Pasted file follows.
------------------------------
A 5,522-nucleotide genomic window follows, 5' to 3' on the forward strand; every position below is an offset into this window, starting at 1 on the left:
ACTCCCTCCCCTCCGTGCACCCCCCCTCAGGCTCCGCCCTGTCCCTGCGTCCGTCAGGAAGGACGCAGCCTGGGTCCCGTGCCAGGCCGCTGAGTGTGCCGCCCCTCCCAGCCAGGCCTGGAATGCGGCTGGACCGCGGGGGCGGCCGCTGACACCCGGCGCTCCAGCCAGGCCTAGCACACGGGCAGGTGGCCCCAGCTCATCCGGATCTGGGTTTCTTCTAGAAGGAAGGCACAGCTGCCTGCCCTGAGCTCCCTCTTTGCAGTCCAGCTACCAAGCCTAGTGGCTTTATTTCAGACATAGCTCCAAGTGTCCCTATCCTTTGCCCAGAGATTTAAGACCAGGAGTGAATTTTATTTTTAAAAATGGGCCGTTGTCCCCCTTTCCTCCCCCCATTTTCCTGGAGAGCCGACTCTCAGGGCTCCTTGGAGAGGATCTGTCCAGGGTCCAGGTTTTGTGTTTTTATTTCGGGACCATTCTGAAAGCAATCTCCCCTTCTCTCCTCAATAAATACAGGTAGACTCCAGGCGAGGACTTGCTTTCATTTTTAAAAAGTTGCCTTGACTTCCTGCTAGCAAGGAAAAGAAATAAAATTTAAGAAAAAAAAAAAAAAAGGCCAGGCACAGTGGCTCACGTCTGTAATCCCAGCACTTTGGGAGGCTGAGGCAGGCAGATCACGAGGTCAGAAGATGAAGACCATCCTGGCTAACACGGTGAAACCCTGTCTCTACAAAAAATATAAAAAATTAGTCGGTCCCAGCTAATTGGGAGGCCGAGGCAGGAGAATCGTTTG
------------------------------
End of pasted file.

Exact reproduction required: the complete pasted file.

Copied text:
A 5,522-nucleotide genomic window follows, 5' to 3' on the forward strand; every position below is an offset into this window, starting at 1 on the left:
ACTCCCTCCCCTCCGTGCACCCCCCCTCAGGCTCCGCCCTGTCCCTGCGTCCGTCAGGAAGGACGCAGCCTGGGTCCCGTGCCAGGCCGCTGAGTGTGCCGCCCCTCCCAGCCAGGCCTGGAATGCGGCTGGACCGCGGGGGCGGCCGCTGACACCCGGCGCTCCAGCCAGGCCTAGCACACGGGCAGGTGGCCCCAGCTCATCCGGATCTGGGTTTCTTCTAGAAGGAAGGCACAGCTGCCTGCCCTGAGCTCCCTCTTTGCAGTCCAGCTACCAAGCCTAGTGGCTTTATTTCAGACATAGCTCCAAGTGTCCCTATCCTTTGCCCAGAGATTTAAGACCAGGAGTGAATTTTATTTTTAAAAATGGGCCGTTGTCCCCCTTTCCTCCCCCCATTTTCCTGGAGAGCCGACTCTCAGGGCTCCTTGGAGAGGATCTGTCCAGGGTCCAGGTTTTGTGTTTTTATTTCGGGACCATTCTGAAAGCAATCTCCCCTTCTCTCCTCAATAAATACAGGTAGACTCCAGGCGAGGACTTGCTTTCATTTTTAAAAAGTTGCCTTGACTTCCTGCTAGCAAGGAAAAGAAATAAAATTTAAGAAAAAAAAAAAAAAAGGCCAGGCACAGTGGCTCACGTCTGTAATCCCAGCACTTTGGGAGGCTGAGGCAGGCAGATCACGAGGTCAGAAGATGAAGACCATCCTGGCTAACACGGTGAAACCCTGTCTCTACAAAAAATATAAAAAATTAGTCGGTCCCAGCTAATTGGGAGGCCGAGGCAGGAGAATCGTTTG